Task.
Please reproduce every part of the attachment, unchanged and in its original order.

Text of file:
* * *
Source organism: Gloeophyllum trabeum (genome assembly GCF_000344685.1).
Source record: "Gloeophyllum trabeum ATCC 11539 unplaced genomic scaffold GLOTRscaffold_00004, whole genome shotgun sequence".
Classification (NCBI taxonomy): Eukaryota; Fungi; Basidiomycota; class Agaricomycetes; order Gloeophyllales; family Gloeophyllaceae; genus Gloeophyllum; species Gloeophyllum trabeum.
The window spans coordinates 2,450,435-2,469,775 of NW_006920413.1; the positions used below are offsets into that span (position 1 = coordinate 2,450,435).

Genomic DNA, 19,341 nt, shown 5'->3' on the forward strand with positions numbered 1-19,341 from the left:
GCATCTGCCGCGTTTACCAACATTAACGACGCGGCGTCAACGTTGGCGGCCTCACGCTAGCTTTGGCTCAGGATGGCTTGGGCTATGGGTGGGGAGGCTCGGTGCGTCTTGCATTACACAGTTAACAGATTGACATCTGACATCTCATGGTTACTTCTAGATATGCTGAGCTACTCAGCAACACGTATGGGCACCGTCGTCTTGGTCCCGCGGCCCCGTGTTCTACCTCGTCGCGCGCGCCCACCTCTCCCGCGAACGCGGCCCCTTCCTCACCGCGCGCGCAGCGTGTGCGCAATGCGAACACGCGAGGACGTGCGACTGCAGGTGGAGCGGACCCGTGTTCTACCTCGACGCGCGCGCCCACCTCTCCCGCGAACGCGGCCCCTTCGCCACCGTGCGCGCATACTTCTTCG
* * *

Source organism: Gloeophyllum trabeum (genome assembly GCF_000344685.1).
Source record: "Gloeophyllum trabeum ATCC 11539 unplaced genomic scaffold GLOTRscaffold_00004, whole genome shotgun sequence".
Classification (NCBI taxonomy): Eukaryota; Fungi; Basidiomycota; class Agaricomycetes; order Gloeophyllales; family Gloeophyllaceae; genus Gloeophyllum; species Gloeophyllum trabeum.
The window spans coordinates 2,450,435-2,469,775 of NW_006920413.1; the positions used below are offsets into that span (position 1 = coordinate 2,450,435).

Genomic DNA, 19,341 nt, shown 5'->3' on the forward strand with positions numbered 1-19,341 from the left:
GCATCTGCCGCGTTTACCAACATTAACGACGCGGCGTCAACGTTGGCGGCCTCACGCTAGCTTTGGCTCAGGATGGCTTGGGCTATGGGTGGGGAGGCTCGGTGCGTCTTGCATTACACAGTTAACAGATTGACATCTGACATCTCATGGTTACTTCTAGATATGCTGAGCTACTCAGCAACACGTATGGGCACCGTCGTCTTGGTCCCGCGGCCCCGTGTTCTACCTCGTCGCGCGCGCCCACCTCTCCCGCGAACGCGGCCCCTTCCTCACCGCGCGCGCAGCGTGTGCGCAATGCGAACACGCGAGGACGTGCGACTGCAGGTGGAGCGGACCCGTGTTCTACCTCGACGCGCGCGCCCACCTCTCCCGCGAACGCGGCCCCTTCGCCACCGTGCGCGCATACTTCTTCG